Brussels, 23 August 2010
Commission urges insurance companies to participate in the Solvency II Quantitative Impact Study (QIS5)
The Solvency II Directive, adopted by the European Parliament and the Council in 2009 and to be implemented by 1 January 2013, has set the framework for the next generation of supervisory rules for insurance and reinsurance companies in the EU. As the rules of the Solvency II Directive are to be complemented by so-called “level 2” implementing measures, which will be adopted by the Commission, sound and extensive empirical data for quantitative solvency requirements are needed. For this reason, the Commission has launched a fifth Quantitative Impact Study (QIS5) that will be run by the Committee of European Insurance and Occupational Pensions Supervisors (CEIOPS) from August to November 2010. The European Commission strongly encourages insurance and reinsurance companies across the EU to participate in this exercise.
Internal Market and Services Commissioner Michel Barnier said: "This additional quantitative impact study for Solvency II will allow us to get the details of the Solvency II implementing measures and the exact calibration of those measures right. The results of the study will help the Commission to take a final decision on the amount of capital that insurance and reinsurance companies will be required to hold under the new solvency regime. We need reliable, extensive and representative data from the market in order to make the right decisions. I therefore strongly encourage the insurance industry to participate in this exercise."
QIS5 is the latest in a series of studies initiated by the Commission in order to ensure the most accurate formulation of the Solvency II framework. QIS1 to QIS4 took place between 2005 and 2008. The results of these studies provided the empirical basis for the preparation by the Commission of the Solvency II Directive (2009/138/EC), as well as for the subsequent negotiations between the European Parliament and the Council.
The results from the fifth QIS will provide valuable input to help refine the calibration of the Solvency Capital Requirement standard formula, as well as the requirements for technical provisions and own funds in the level 2 implementing measures. This means that the final requirements that will be introduced may be different from the approach tested in this exercise. The results from QIS5 will be discussed in detail with the Member States, as well as with other stakeholders.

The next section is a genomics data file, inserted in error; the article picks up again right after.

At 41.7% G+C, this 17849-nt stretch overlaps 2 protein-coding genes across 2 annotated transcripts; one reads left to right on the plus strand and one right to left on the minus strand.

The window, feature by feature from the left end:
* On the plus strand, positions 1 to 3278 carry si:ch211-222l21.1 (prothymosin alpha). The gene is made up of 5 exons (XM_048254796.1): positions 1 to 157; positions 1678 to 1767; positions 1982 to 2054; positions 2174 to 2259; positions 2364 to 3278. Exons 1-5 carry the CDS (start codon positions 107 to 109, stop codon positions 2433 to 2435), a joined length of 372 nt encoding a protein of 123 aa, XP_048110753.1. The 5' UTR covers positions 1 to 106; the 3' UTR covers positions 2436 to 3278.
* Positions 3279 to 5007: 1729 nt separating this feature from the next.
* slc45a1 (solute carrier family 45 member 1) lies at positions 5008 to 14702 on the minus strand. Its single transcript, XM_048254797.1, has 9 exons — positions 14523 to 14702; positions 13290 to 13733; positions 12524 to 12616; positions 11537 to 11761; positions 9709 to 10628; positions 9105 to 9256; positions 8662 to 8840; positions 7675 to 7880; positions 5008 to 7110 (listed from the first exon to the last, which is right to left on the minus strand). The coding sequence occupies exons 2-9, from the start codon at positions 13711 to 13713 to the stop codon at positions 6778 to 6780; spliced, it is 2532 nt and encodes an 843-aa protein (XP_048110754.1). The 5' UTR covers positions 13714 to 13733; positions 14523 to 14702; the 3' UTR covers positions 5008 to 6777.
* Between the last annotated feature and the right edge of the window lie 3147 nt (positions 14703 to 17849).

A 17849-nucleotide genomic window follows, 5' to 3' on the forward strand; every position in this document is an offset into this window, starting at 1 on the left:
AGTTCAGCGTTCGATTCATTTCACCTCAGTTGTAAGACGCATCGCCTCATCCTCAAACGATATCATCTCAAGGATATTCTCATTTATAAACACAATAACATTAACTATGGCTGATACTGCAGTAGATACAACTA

It is essential for the successful introduction of the Solvency II framework that QIS5 provides solid data that is representative of companies across insurance business lines and Member States. This can only be ensured through a high level of participation in QIS5. The Commission aims for a participation rate of at least 60% of EU insurance and reinsurance companies and 75% of EU insurance groups. It is particularly important that smaller insurance companies, as well as insurance providers specialised in specific business lines participate in the exercise.
CEIOPS has made available the QIS5 spreadsheets on its web site, and will shortly make available some additional guidance for companies who have never participated in a QIS exercise before.
On Solvency II
The aim of the so-called “Solvency II” framework is to ensure that insurance and reinsurance undertakings are financially sound and can withstand adverse events in order to protect policy holders and the stability of the financial system as a whole. In addition to quantitative requirements, such as capital requirements (Pillar 1), insurance and reinsurance companies will be required to meet qualitative requirements relating to governance and risk-management (Pillar 2), as well as to regularly disclose information to supervisors and to the public (Pillar 3).
The Solvency II framework will consist of the rules contained in the level 1 Solvency II Directive (2009/138/EC) – as implemented by the Member States – as well as level 2 Implementing Measures and supervisory measures, i.e. so-called level 3 Binding Technical Standards and non-binding guidelines. The new rules will be applicable from 1 January 2013 onwards.